“It was very lucky for my parents to find jobs like that, in that they were refugees. Though my family was very poor, I was born and lived in a grand mansion on the Peak. The consul’s family lived in the front house, gorgeous and spacious, but my family hid in the backyard, cramped and shabby. […] Two families lived in one place. They treated us very well, but we were still in two entirely different worlds,” Chan told NewsChina.
As a boy, Chan had a clear sense of discrimination in the “two worlds” hierarchy. As he recollected, at that time, the British enjoyed supreme status in Hong Kong. “I would naturally give way and walk along the edge of the road when I saw a foreigner coming. They took the elevator and I could only take the stairs. If I got into a fight with a foreign kid, my dad would definitely beat me and drag me to apologize to the foreigner,” said Chan.
Such feelings of being discriminated against continued in his early days in Hollywood in the 1980s and 1990s. “At that time, Hollywood did not approve of my design of stunts at all. No one listened to my voice. Every opinion I put forward would be rejected. I tried my best to perform, but they didn’t like it. So my shots were always being cut, cut, cut,” Chan told The Paper after wining the Oscar.
“They always told me ‘China is not our market. No need to mind China.’ But today Hollywood values both my opinions and the Chinese market. They will ask me what Chinese like to watch. […] I am proud that my country is becoming stronger. The time when nobody listened to a Chinese is gone,” Chan added.
Chan had no chance to get a formal education. What he learned about culture he gleaned from the stories in the ancient operas that he read during his Peking Opera school days. The traditional, even old-fashioned values, discipline, loyalty, heroism and patriotism are deeply etched in his mind and formed the principles he still sticks to.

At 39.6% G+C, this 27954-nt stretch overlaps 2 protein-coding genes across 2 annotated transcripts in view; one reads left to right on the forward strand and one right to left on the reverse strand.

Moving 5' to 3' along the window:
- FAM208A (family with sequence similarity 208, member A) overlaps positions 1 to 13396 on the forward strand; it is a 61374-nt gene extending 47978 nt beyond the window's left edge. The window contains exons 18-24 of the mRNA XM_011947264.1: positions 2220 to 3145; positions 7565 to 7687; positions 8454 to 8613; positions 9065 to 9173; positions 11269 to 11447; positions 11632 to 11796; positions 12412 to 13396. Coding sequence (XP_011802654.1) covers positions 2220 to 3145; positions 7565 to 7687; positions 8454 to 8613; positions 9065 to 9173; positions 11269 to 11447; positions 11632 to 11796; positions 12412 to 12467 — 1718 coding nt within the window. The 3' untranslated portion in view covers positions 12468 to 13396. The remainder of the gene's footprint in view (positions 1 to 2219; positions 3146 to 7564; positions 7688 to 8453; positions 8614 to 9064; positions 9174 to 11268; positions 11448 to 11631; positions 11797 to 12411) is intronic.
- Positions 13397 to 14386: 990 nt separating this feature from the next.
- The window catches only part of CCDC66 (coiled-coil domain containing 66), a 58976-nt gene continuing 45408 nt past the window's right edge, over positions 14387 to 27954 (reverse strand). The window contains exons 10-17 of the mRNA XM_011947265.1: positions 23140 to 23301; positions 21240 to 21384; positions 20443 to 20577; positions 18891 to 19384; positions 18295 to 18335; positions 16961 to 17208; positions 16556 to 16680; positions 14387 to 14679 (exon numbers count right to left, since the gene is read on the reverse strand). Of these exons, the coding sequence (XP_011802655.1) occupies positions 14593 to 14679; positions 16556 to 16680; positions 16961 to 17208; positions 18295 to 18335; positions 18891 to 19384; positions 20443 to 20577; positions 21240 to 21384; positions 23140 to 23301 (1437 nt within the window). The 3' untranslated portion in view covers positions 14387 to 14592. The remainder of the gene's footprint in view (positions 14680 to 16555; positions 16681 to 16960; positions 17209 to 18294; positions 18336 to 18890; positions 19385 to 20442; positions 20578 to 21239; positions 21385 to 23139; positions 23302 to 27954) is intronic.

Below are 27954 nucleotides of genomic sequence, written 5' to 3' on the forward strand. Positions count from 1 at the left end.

“Fallen leaves return to the root” is a Chinese metaphor for going back to one’s origin. The 62-year-old martial arts star often expresses his pride, hopes, and attachment to his home country during interviews. He likes speaking a few words with a touch of a Shandong accent.
Apart from being an actor, Chan is also a prolific singer. He has recorded over 20 albums, with over 100 tracks. In 2009, one of his favorite songs “Country” (“Guojia”) was created as part of the 60th anniversary celebrations of the founding of the People’s Republic of China. Over the past decade, Chan has performed at several national celebrations where he always sings patriotic songs towards the end of the event.
“Each family is a tiny country/Numerous families make up China,” runs a lyric from “Country” that Chan likes in particular and which, he thinks, expresses his sentiments towards home and country. (He likes the song so much that he could not help singing it during the interview.)
“I’ve been through extremely complicated times and environments, too complicated to mention. I grew up in Hong Kong and matured around the globe, and I always think of doing something for my country. It’s not just empty words,” Chan told NewsChina.